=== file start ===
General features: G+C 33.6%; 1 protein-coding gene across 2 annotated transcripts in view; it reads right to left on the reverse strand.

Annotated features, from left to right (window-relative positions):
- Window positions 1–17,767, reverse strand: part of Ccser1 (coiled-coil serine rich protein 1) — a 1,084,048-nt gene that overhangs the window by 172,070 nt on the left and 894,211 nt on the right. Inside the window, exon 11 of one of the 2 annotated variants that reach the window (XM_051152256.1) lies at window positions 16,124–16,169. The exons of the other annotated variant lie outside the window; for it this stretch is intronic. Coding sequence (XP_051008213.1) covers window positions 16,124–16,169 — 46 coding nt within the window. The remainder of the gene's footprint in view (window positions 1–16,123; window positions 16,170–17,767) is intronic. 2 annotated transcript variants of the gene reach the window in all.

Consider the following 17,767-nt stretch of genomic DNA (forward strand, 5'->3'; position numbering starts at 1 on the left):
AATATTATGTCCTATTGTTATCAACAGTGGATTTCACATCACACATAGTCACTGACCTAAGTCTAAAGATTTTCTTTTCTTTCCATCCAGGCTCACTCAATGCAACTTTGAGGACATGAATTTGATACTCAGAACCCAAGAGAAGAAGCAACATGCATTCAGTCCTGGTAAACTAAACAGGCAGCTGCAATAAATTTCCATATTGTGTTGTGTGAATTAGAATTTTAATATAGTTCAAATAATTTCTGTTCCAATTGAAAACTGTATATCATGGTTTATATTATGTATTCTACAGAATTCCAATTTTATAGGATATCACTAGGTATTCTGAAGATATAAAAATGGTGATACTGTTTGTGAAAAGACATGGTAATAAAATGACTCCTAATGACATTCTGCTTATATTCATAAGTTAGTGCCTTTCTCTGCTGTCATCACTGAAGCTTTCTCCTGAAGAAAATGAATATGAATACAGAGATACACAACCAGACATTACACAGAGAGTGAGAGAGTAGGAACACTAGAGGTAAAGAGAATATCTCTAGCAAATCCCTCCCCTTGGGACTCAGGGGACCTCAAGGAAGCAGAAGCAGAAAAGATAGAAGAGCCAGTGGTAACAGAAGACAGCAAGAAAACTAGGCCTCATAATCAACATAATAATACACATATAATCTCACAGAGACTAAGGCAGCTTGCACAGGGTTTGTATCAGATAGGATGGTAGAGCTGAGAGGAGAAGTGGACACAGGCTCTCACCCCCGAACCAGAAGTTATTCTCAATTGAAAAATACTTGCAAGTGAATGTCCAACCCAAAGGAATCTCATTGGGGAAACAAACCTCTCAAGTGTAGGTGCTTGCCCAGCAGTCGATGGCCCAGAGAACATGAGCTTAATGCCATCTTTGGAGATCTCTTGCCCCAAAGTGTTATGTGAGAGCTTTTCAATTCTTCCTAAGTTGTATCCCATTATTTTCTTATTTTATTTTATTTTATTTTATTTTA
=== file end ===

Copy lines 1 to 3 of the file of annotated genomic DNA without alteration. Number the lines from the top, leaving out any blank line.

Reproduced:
General features: G+C 33.6%; 1 protein-coding gene across 2 annotated transcripts in view; it reads right to left on the reverse strand.

Annotated features, from left to right (window-relative positions):
- Window positions 1–17,767, reverse strand: part of Ccser1 (coiled-coil serine rich protein 1) — a 1,084,048-nt gene that overhangs the window by 172,070 nt on the left and 894,211 nt on the right. Inside the window, exon 11 of one of the 2 annotated variants that reach the window (XM_051152256.1) lies at window positions 16,124–16,169. The exons of the other annotated variant lie outside the window; for it this stretch is intronic. Coding sequence (XP_051008213.1) covers window positions 16,124–16,169 — 46 coding nt within the window. The remainder of the gene's footprint in view (window positions 1–16,123; window positions 16,170–17,767) is intronic. 2 annotated transcript variants of the gene reach the window in all.